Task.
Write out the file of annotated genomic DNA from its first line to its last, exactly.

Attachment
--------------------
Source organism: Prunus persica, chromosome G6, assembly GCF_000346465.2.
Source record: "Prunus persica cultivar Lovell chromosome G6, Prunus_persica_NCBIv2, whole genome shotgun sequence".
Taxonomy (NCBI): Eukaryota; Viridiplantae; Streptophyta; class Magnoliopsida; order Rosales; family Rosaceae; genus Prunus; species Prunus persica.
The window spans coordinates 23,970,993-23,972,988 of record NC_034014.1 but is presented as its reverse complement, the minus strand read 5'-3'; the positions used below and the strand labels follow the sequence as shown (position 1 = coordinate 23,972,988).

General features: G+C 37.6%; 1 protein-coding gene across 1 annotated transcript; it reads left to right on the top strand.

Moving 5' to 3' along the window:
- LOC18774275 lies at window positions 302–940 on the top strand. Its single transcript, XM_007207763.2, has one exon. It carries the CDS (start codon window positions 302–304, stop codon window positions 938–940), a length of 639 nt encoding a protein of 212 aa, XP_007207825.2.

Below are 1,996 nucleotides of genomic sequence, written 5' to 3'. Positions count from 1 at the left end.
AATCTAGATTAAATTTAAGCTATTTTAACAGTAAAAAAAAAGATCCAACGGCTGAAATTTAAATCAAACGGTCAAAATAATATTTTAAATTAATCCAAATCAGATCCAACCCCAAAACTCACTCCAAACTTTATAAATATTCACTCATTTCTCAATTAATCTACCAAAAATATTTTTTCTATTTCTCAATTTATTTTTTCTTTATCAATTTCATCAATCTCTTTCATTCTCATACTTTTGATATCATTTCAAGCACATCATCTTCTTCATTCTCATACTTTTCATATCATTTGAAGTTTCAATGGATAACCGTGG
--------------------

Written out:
Source organism: Prunus persica, chromosome G6, assembly GCF_000346465.2.
Source record: "Prunus persica cultivar Lovell chromosome G6, Prunus_persica_NCBIv2, whole genome shotgun sequence".
Taxonomy (NCBI): Eukaryota; Viridiplantae; Streptophyta; class Magnoliopsida; order Rosales; family Rosaceae; genus Prunus; species Prunus persica.
The window spans coordinates 23,970,993-23,972,988 of record NC_034014.1 but is presented as its reverse complement, the minus strand read 5'-3'; the positions used below and the strand labels follow the sequence as shown (position 1 = coordinate 23,972,988).

General features: G+C 37.6%; 1 protein-coding gene across 1 annotated transcript; it reads left to right on the top strand.

Moving 5' to 3' along the window:
- LOC18774275 lies at window positions 302–940 on the top strand. Its single transcript, XM_007207763.2, has one exon. It carries the CDS (start codon window positions 302–304, stop codon window positions 938–940), a length of 639 nt encoding a protein of 212 aa, XP_007207825.2.

Below are 1,996 nucleotides of genomic sequence, written 5' to 3'. Positions count from 1 at the left end.
AATCTAGATTAAATTTAAGCTATTTTAACAGTAAAAAAAAAGATCCAACGGCTGAAATTTAAATCAAACGGTCAAAATAATATTTTAAATTAATCCAAATCAGATCCAACCCCAAAACTCACTCCAAACTTTATAAATATTCACTCATTTCTCAATTAATCTACCAAAAATATTTTTTCTATTTCTCAATTTATTTTTTCTTTATCAATTTCATCAATCTCTTTCATTCTCATACTTTTGATATCATTTCAAGCACATCATCTTCTTCATTCTCATACTTTTCATATCATTTGAAGTTTCAATGGATAACCGTGG